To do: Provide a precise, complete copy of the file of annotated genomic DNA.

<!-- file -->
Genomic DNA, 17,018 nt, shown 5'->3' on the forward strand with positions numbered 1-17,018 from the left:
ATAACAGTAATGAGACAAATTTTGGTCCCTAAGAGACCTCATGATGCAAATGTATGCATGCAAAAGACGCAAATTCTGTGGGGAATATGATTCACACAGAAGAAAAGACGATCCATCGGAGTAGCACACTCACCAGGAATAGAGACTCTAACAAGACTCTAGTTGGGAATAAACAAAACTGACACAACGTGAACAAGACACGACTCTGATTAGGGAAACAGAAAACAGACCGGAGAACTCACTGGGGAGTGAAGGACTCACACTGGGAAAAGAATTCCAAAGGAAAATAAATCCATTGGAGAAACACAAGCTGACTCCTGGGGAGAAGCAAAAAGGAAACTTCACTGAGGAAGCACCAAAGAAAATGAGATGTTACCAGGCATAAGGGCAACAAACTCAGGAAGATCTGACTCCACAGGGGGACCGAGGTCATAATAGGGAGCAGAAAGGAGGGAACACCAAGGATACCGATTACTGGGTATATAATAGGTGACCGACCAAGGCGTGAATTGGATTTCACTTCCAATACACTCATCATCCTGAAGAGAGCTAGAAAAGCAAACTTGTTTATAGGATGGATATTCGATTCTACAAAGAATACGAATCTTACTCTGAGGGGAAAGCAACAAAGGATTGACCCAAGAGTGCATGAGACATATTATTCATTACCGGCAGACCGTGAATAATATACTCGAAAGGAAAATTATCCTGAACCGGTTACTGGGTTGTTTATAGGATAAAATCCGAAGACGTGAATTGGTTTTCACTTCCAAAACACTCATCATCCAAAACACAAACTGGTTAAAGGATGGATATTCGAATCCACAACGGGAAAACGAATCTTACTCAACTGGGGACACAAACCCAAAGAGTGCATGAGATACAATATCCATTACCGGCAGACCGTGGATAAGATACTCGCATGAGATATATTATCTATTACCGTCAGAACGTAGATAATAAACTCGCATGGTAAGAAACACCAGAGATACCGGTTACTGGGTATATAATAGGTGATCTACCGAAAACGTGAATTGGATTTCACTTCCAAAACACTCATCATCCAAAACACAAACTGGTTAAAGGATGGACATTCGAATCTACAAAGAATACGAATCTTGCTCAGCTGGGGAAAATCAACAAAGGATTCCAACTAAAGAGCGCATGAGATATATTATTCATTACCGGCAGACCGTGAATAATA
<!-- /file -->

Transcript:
Genomic DNA, 17,018 nt, shown 5'->3' on the forward strand with positions numbered 1-17,018 from the left:
ATAACAGTAATGAGACAAATTTTGGTCCCTAAGAGACCTCATGATGCAAATGTATGCATGCAAAAGACGCAAATTCTGTGGGGAATATGATTCACACAGAAGAAAAGACGATCCATCGGAGTAGCACACTCACCAGGAATAGAGACTCTAACAAGACTCTAGTTGGGAATAAACAAAACTGACACAACGTGAACAAGACACGACTCTGATTAGGGAAACAGAAAACAGACCGGAGAACTCACTGGGGAGTGAAGGACTCACACTGGGAAAAGAATTCCAAAGGAAAATAAATCCATTGGAGAAACACAAGCTGACTCCTGGGGAGAAGCAAAAAGGAAACTTCACTGAGGAAGCACCAAAGAAAATGAGATGTTACCAGGCATAAGGGCAACAAACTCAGGAAGATCTGACTCCACAGGGGGACCGAGGTCATAATAGGGAGCAGAAAGGAGGGAACACCAAGGATACCGATTACTGGGTATATAATAGGTGACCGACCAAGGCGTGAATTGGATTTCACTTCCAATACACTCATCATCCTGAAGAGAGCTAGAAAAGCAAACTTGTTTATAGGATGGATATTCGATTCTACAAAGAATACGAATCTTACTCTGAGGGGAAAGCAACAAAGGATTGACCCAAGAGTGCATGAGACATATTATTCATTACCGGCAGACCGTGAATAATATACTCGAAAGGAAAATTATCCTGAACCGGTTACTGGGTTGTTTATAGGATAAAATCCGAAGACGTGAATTGGTTTTCACTTCCAAAACACTCATCATCCAAAACACAAACTGGTTAAAGGATGGATATTCGAATCCACAACGGGAAAACGAATCTTACTCAACTGGGGACACAAACCCAAAGAGTGCATGAGATACAATATCCATTACCGGCAGACCGTGGATAAGATACTCGCATGAGATATATTATCTATTACCGTCAGAACGTAGATAATAAACTCGCATGGTAAGAAACACCAGAGATACCGGTTACTGGGTATATAATAGGTGATCTACCGAAAACGTGAATTGGATTTCACTTCCAAAACACTCATCATCCAAAACACAAACTGGTTAAAGGATGGACATTCGAATCTACAAAGAATACGAATCTTGCTCAGCTGGGGAAAATCAACAAAGGATTCCAACTAAAGAGCGCATGAGATATATTATTCATTACCGGCAGACCGTGAATAATA